The abandoned church of St Felix is all that’s left of Babingley, one of Norfolk’s lost villages. Located in the same English county as several other overgrown church ruins, including St Mary’s at Fulmodeston and St Andrew’s at Bircham Tofts, St Felix’s is little more than a shell beyond its ivy-clad 14th century tower. Nevertheless, the remote ruin remains a place of great local significance and has taken its place in the folklore of the region.
Said to be the oldest Christian church in the county of Norfolk, legend has it that Babingley was the landfall of St Felix of Burgundy, who was invited by the Wuffings – the East Anglian royal family – around AD 615 to convert their kingdom, although this has been disputed. The church was still in use during the early 19th century but fell into complete abandonment after 1880.
A curious feature of St Felix’s is that the chancel arch was blocked off at some stage by a wall that remains intact today. This has led to suggestions that the chancel was simply separated for alternative uses, but a more likely explanation holds that the wall was built in a bid to reduce the size of the nave due to the dwindling congregation. The church of St Felix was later captured in an atmospheric painting by English artist John Piper.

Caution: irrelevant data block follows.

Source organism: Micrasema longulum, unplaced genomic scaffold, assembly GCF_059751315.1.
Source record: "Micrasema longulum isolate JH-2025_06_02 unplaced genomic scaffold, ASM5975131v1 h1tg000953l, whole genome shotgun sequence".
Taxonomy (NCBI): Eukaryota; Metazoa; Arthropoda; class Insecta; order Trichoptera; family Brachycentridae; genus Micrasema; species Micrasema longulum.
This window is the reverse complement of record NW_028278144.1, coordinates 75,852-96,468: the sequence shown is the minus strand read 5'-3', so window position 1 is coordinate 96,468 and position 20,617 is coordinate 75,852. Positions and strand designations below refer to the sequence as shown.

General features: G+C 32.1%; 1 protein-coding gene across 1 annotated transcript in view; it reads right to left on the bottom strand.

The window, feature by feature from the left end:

Aside from the church, Babingley village has reverted to farmland adjacent to Hall Farm. Look for it on Google Maps one mile north-west of Castle Rising and five miles north-north-east of King’s Lynn. On the map you’ll see a red marker hovering above a field. If you take a trip to the site, you’ll see the above sign post and – of course – the overgrown church.